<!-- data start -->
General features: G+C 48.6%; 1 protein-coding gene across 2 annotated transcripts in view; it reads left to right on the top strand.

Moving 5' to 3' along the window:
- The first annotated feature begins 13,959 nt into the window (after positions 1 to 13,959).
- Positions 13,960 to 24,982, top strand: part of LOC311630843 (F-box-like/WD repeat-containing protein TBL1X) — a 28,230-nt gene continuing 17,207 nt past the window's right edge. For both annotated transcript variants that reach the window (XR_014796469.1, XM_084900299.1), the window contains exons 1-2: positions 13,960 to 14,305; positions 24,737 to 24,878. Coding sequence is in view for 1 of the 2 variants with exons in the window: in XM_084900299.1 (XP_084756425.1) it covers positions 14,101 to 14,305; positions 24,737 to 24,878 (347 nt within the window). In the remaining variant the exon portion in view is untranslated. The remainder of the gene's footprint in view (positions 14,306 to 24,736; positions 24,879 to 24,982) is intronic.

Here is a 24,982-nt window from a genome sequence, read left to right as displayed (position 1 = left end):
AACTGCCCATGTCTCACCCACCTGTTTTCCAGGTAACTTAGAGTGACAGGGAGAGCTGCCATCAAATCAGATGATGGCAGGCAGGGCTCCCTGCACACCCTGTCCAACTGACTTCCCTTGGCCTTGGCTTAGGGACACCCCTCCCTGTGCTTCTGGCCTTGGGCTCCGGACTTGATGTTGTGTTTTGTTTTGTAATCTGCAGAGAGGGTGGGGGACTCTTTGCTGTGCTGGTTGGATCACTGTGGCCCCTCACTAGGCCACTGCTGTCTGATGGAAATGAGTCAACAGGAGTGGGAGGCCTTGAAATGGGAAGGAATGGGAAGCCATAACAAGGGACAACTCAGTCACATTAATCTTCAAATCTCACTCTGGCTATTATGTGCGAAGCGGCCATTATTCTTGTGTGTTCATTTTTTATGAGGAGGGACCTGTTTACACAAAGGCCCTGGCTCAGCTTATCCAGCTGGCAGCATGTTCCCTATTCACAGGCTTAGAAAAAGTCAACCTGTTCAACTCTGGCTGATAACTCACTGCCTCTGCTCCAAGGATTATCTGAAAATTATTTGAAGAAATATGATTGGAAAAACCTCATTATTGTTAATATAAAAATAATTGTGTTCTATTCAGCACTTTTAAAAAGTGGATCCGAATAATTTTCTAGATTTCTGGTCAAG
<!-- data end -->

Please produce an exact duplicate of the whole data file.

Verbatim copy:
General features: G+C 48.6%; 1 protein-coding gene across 2 annotated transcripts in view; it reads left to right on the top strand.

Moving 5' to 3' along the window:
- The first annotated feature begins 13,959 nt into the window (after positions 1 to 13,959).
- Positions 13,960 to 24,982, top strand: part of LOC311630843 (F-box-like/WD repeat-containing protein TBL1X) — a 28,230-nt gene continuing 17,207 nt past the window's right edge. For both annotated transcript variants that reach the window (XR_014796469.1, XM_084900299.1), the window contains exons 1-2: positions 13,960 to 14,305; positions 24,737 to 24,878. Coding sequence is in view for 1 of the 2 variants with exons in the window: in XM_084900299.1 (XP_084756425.1) it covers positions 14,101 to 14,305; positions 24,737 to 24,878 (347 nt within the window). In the remaining variant the exon portion in view is untranslated. The remainder of the gene's footprint in view (positions 14,306 to 24,736; positions 24,879 to 24,982) is intronic.

Here is a 24,982-nt window from a genome sequence, read left to right as displayed (position 1 = left end):
AACTGCCCATGTCTCACCCACCTGTTTTCCAGGTAACTTAGAGTGACAGGGAGAGCTGCCATCAAATCAGATGATGGCAGGCAGGGCTCCCTGCACACCCTGTCCAACTGACTTCCCTTGGCCTTGGCTTAGGGACACCCCTCCCTGTGCTTCTGGCCTTGGGCTCCGGACTTGATGTTGTGTTTTGTTTTGTAATCTGCAGAGAGGGTGGGGGACTCTTTGCTGTGCTGGTTGGATCACTGTGGCCCCTCACTAGGCCACTGCTGTCTGATGGAAATGAGTCAACAGGAGTGGGAGGCCTTGAAATGGGAAGGAATGGGAAGCCATAACAAGGGACAACTCAGTCACATTAATCTTCAAATCTCACTCTGGCTATTATGTGCGAAGCGGCCATTATTCTTGTGTGTTCATTTTTTATGAGGAGGGACCTGTTTACACAAAGGCCCTGGCTCAGCTTATCCAGCTGGCAGCATGTTCCCTATTCACAGGCTTAGAAAAAGTCAACCTGTTCAACTCTGGCTGATAACTCACTGCCTCTGCTCCAAGGATTATCTGAAAATTATTTGAAGAAATATGATTGGAAAAACCTCATTATTGTTAATATAAAAATAATTGTGTTCTATTCAGCACTTTTAAAAAGTGGATCCGAATAATTTTCTAGATTTCTGGTCAAG